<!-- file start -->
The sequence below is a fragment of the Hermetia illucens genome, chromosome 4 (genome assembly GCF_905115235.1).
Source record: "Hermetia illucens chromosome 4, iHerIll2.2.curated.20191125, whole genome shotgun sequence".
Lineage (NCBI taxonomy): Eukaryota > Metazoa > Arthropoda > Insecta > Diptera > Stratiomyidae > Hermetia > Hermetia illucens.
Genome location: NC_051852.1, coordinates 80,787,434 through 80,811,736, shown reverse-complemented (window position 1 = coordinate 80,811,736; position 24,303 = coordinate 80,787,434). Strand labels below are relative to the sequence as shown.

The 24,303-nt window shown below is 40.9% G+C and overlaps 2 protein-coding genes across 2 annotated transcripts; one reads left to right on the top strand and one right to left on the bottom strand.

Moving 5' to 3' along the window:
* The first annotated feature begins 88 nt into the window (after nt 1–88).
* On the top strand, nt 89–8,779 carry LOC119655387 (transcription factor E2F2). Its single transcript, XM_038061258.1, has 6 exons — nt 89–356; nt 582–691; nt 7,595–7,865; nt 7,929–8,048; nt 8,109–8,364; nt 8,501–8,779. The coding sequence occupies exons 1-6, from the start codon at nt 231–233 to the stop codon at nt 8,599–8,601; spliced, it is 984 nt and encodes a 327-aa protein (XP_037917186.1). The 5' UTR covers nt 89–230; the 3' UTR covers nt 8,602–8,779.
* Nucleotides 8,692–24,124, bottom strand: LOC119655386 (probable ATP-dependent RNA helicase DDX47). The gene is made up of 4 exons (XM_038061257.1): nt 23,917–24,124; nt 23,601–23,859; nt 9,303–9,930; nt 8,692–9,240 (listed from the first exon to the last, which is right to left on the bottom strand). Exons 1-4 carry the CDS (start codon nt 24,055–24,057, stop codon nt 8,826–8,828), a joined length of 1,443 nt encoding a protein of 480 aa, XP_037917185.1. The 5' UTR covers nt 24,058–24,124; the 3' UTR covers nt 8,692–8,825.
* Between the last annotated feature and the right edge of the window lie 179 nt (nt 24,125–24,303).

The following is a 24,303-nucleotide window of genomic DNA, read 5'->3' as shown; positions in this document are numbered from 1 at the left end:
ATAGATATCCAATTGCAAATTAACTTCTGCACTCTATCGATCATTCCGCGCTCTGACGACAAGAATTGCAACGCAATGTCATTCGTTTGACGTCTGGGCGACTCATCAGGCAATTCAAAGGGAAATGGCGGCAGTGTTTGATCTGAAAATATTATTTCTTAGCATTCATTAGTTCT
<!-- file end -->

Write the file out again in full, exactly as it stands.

The sequence below is a fragment of the Hermetia illucens genome, chromosome 4 (genome assembly GCF_905115235.1).
Source record: "Hermetia illucens chromosome 4, iHerIll2.2.curated.20191125, whole genome shotgun sequence".
Lineage (NCBI taxonomy): Eukaryota > Metazoa > Arthropoda > Insecta > Diptera > Stratiomyidae > Hermetia > Hermetia illucens.
Genome location: NC_051852.1, coordinates 80,787,434 through 80,811,736, shown reverse-complemented (window position 1 = coordinate 80,811,736; position 24,303 = coordinate 80,787,434). Strand labels below are relative to the sequence as shown.

The 24,303-nt window shown below is 40.9% G+C and overlaps 2 protein-coding genes across 2 annotated transcripts; one reads left to right on the top strand and one right to left on the bottom strand.

Moving 5' to 3' along the window:
* The first annotated feature begins 88 nt into the window (after nt 1–88).
* On the top strand, nt 89–8,779 carry LOC119655387 (transcription factor E2F2). Its single transcript, XM_038061258.1, has 6 exons — nt 89–356; nt 582–691; nt 7,595–7,865; nt 7,929–8,048; nt 8,109–8,364; nt 8,501–8,779. The coding sequence occupies exons 1-6, from the start codon at nt 231–233 to the stop codon at nt 8,599–8,601; spliced, it is 984 nt and encodes a 327-aa protein (XP_037917186.1). The 5' UTR covers nt 89–230; the 3' UTR covers nt 8,602–8,779.
* Nucleotides 8,692–24,124, bottom strand: LOC119655386 (probable ATP-dependent RNA helicase DDX47). The gene is made up of 4 exons (XM_038061257.1): nt 23,917–24,124; nt 23,601–23,859; nt 9,303–9,930; nt 8,692–9,240 (listed from the first exon to the last, which is right to left on the bottom strand). Exons 1-4 carry the CDS (start codon nt 24,055–24,057, stop codon nt 8,826–8,828), a joined length of 1,443 nt encoding a protein of 480 aa, XP_037917185.1. The 5' UTR covers nt 24,058–24,124; the 3' UTR covers nt 8,692–8,825.
* Between the last annotated feature and the right edge of the window lie 179 nt (nt 24,125–24,303).

The following is a 24,303-nucleotide window of genomic DNA, read 5'->3' as shown; positions in this document are numbered from 1 at the left end:
ATAGATATCCAATTGCAAATTAACTTCTGCACTCTATCGATCATTCCGCGCTCTGACGACAAGAATTGCAACGCAATGTCATTCGTTTGACGTCTGGGCGACTCATCAGGCAATTCAAAGGGAAATGGCGGCAGTGTTTGATCTGAAAATATTATTTCTTAGCATTCATTAGTTCT